In a significant judgment, the Supreme Court today (September 27, 2018) has struck down Section 497 of the Indian Penal Code, 1860, which punishes a married man for having a consensual sexual relationship with a married woman without the consent or connivance of her husband.
A Bench headed by Chief Justice of India Dipak Misra and comprising of Justices Rohinton Nariman, AM Khanwilkar, DY Chandrachud and Indu Malhotra scrapped the penal offence by stating that unequal treatment of women invites the wrath of the Constitution.
The Bench wrote four separate judgments. CJI Misra wrote a judgment on behalf of himself and Justice Khanwilkar. Justices Rohinton Nariman, DY Chandrachud and Indu Malhotra wrote a judgment each.
CJI Misra holding Section 497 IPC, 1860 as violative of Article 14 of the Constitution of India said that the offence is manifestly arbitrary, “any provision treating woman with inequality is not constitutional.”
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Further, CJI Misra held that adultery can be a ground for divorce but not a criminal offence. He added equality is the governing principle of a system and that a husband is not the master of the wife.
Justice Nariman agreed with CJI Misra and Justice Khanwilkar to term section 497 an archaic provision, violative of Articles 14 and 15 of the Constitution of India.
“Ancient notions of man being perpetrator and woman being victim no longer holds good,” Justice Nariman held.
CJI Misra and Justice Khanwilkar holding Section 497 as unconstitutional clarified that mere adultery cannot be a crime, but if any aggrieved spouse commits suicide because of life partner's adulterous relation, then if evidence produced, it could be treated as an abetment to suicide.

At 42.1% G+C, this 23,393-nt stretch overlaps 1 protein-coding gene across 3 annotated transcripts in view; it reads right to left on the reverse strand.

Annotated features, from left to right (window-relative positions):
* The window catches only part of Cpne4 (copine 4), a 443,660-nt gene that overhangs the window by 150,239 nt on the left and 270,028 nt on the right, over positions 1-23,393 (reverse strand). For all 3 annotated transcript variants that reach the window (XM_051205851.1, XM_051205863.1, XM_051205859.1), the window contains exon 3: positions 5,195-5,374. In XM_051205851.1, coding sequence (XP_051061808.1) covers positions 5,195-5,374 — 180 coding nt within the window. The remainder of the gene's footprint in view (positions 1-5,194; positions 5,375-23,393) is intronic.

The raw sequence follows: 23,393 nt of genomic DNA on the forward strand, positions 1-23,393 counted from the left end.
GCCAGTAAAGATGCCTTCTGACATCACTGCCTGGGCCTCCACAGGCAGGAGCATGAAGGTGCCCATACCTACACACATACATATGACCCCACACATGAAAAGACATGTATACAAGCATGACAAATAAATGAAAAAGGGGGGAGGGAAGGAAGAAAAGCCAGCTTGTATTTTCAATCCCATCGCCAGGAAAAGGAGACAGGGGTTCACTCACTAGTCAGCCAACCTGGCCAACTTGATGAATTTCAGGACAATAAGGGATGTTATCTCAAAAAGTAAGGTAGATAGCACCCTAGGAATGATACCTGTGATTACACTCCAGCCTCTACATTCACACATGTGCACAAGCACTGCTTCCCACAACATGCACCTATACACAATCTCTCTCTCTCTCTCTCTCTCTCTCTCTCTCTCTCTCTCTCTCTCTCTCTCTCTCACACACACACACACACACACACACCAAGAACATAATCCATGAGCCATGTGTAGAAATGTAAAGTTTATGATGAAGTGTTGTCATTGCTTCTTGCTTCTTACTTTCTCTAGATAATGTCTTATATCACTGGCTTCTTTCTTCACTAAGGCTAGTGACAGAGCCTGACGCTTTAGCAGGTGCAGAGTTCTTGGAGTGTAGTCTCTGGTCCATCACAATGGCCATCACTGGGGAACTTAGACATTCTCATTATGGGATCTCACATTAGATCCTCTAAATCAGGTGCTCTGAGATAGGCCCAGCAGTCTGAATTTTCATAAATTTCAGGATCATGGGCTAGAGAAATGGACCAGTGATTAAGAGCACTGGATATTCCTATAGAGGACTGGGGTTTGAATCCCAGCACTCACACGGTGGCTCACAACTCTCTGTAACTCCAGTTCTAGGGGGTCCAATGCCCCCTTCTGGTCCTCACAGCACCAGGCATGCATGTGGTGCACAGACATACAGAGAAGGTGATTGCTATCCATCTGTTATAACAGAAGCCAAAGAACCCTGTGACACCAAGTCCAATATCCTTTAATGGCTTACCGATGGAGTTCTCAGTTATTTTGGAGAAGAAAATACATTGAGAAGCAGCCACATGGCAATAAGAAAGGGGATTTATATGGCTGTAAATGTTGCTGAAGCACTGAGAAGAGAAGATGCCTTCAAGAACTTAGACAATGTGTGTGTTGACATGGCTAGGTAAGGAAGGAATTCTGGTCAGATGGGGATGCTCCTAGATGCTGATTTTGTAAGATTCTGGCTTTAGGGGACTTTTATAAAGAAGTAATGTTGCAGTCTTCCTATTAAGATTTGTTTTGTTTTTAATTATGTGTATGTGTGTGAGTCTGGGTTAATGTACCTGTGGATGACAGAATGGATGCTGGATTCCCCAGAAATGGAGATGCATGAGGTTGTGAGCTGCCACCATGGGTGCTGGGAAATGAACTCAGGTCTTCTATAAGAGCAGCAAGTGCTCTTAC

Justice Chandrachud also concurring with the judgment held that adultery offence is a relic of past and said section 497 is destructive of woman's dignity and self-respect as it treats woman as a chattel of husband.
Holding Section 497 as violative of Articles 14 and 21 of the Constitution of India, Justice Chandrachud said that the offence of adultery deprives women of their choice about sexuality. A woman after marriage does not pledge her sexual autonomy to her husband and depriving her of choice to have consensual sex with anyone outside marriage cannot be curbed, Justice Chandrachud added.
Justice Indu Malhotra, the lone woman judge in the Constitution Bench, too termed Section 497 as unconstitutional.
The petition seeking the repeal of Section 497 IPC had initially come up before the apex court in December 2017. It was filed by one Joseph Shine. Advocates Kaleeswaram Raj and Suvidutt MS had appeared for the petitioner. Additional Solicitor General Pinky Anand represented the Central government.
Petitioners have sought that the offence of adultery should remain as a valid ground to seek divorce but it should cease to be a criminal offence, considering the act is consensual in nature.
Earlier, in January this year, a three-Judge Bench led by Chief Justice of India Dipak Misra referred the case to a Constitution Bench.
The hearing before the Constitution Bench commenced on August 1, 2018, and concluded on August 8, 2018, on which date the court reserved its verdict.